Jamaica school porn – Teachers jolted as students send lewd photos; Online classes tear down authority roles

Jamaica school porn – Teachers jolted as students send lewd photos; Online classes tear down authority roles
President of the Jamaica Teachers’ Association, Owen Speid.
President of the Jamaica Teachers’ Association, Owen Speid.

(JAMAICA GLEANER) – LIMITED PARENTAL supervision and an emerging role reversal have hobbled the transition to ­online classes since the shuttering of schools nationwide, with Jamaican teachers reportedly the targets of nude images and other inappropriate content shared by their students.

That revelation came from Owen Speid, president of the Jamaica Teachers’ Association (JTA), who expressed concern that the failure to streamline and monitor online programmes has compromised the learning environment.

Online classes have somewhat flattened the traditional structure of pedagogy since the emergence of the new coronavirus in Jamaica on March 10, with students no longer subject to the stentorian roar and piercing stare of tutors in a chalk-and-blackboard framework. Now, all eyes – including the teacher’s – jostle for space on laptops, tablets, and cell phone screens in a learning paradigm worlds away from convention.

There are also concerns that teachers have not been schooled in exerting their authority remotely, presenting new challenges to their command, including the sharing of lewd photos and videos to their personal phones.

This development has turned the spotlight on the new normal of many parents and guardians – juggling the responsibilities of part-time lesson superintendence, working remotely themselves, and ferrying snacks and being round-the-clock janitors.

“You have some of the children who are not supervised at home during these lessons and ­teachers are having a difficult time with some of them,” Speid told The Gleaner.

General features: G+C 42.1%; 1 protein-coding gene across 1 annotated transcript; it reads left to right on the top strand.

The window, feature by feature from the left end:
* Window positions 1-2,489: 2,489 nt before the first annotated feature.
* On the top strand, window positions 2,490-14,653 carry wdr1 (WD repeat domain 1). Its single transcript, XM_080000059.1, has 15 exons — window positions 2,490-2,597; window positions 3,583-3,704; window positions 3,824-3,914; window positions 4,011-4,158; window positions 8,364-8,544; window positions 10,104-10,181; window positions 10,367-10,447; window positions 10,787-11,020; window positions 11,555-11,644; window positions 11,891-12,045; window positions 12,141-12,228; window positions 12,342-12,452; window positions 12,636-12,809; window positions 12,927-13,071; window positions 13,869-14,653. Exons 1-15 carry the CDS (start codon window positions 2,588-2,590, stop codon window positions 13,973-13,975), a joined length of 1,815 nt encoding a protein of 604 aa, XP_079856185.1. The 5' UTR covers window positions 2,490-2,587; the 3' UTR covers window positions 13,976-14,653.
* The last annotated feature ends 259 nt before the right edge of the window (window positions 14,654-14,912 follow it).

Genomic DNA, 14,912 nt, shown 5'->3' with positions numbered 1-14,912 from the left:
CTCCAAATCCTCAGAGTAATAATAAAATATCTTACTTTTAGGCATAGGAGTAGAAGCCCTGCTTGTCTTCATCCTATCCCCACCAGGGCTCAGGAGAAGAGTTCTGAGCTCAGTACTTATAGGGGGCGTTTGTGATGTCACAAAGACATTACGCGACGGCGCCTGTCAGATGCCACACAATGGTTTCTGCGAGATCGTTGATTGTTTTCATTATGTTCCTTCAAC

“The lessons will be going on and some of them will be really undisciplined and putting up porn and other types of materials that don’t have anything to do with the lesson.

Speid, who leads a union with membership of more than 20,000, has been a vigorous opponent of the online programme under way, criticising the ad hoc roll-out as disorganised and limited in reach, thus disenfranchising tens of thousands of children in poor or remote rural households. He believes the Holness administration should call time on the school year altogether.

The JTA president said that teachers have had to bear the added burden of being counsellors for students who have been facing psychological distress from the overlong restrictions at home and the lack of face-to-face interaction.

He said that the intrusion of privacy was a new frontier that have caused tutors to pull back.

“Teachers are also going almost crazy now because you have students who will send nude photos via WhatsApp to the teachers and some of them are hell-bent on discontinuing because they don’t want certain children with their phone numbers.

“I don’t think they are managing. I think there are just too many challenges. Fact is, though, we don’t really want to give up,” Speid said.